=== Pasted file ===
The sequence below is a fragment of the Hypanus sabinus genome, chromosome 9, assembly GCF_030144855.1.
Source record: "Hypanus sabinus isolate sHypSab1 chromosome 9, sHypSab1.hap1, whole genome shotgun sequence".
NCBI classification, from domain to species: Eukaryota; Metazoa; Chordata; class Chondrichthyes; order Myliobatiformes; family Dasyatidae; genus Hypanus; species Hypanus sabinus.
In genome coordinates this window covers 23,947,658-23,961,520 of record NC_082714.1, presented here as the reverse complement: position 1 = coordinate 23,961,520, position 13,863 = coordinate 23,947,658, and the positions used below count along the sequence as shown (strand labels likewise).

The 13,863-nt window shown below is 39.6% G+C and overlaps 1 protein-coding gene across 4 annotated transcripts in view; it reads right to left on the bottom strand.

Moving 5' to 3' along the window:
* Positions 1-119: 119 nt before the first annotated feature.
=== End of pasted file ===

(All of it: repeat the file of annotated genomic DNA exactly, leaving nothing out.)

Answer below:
The sequence below is a fragment of the Hypanus sabinus genome, chromosome 9, assembly GCF_030144855.1.
Source record: "Hypanus sabinus isolate sHypSab1 chromosome 9, sHypSab1.hap1, whole genome shotgun sequence".
NCBI classification, from domain to species: Eukaryota; Metazoa; Chordata; class Chondrichthyes; order Myliobatiformes; family Dasyatidae; genus Hypanus; species Hypanus sabinus.
In genome coordinates this window covers 23,947,658-23,961,520 of record NC_082714.1, presented here as the reverse complement: position 1 = coordinate 23,961,520, position 13,863 = coordinate 23,947,658, and the positions used below count along the sequence as shown (strand labels likewise).

The 13,863-nt window shown below is 39.6% G+C and overlaps 1 protein-coding gene across 4 annotated transcripts in view; it reads right to left on the bottom strand.

Moving 5' to 3' along the window:
* Positions 1-119: 119 nt before the first annotated feature.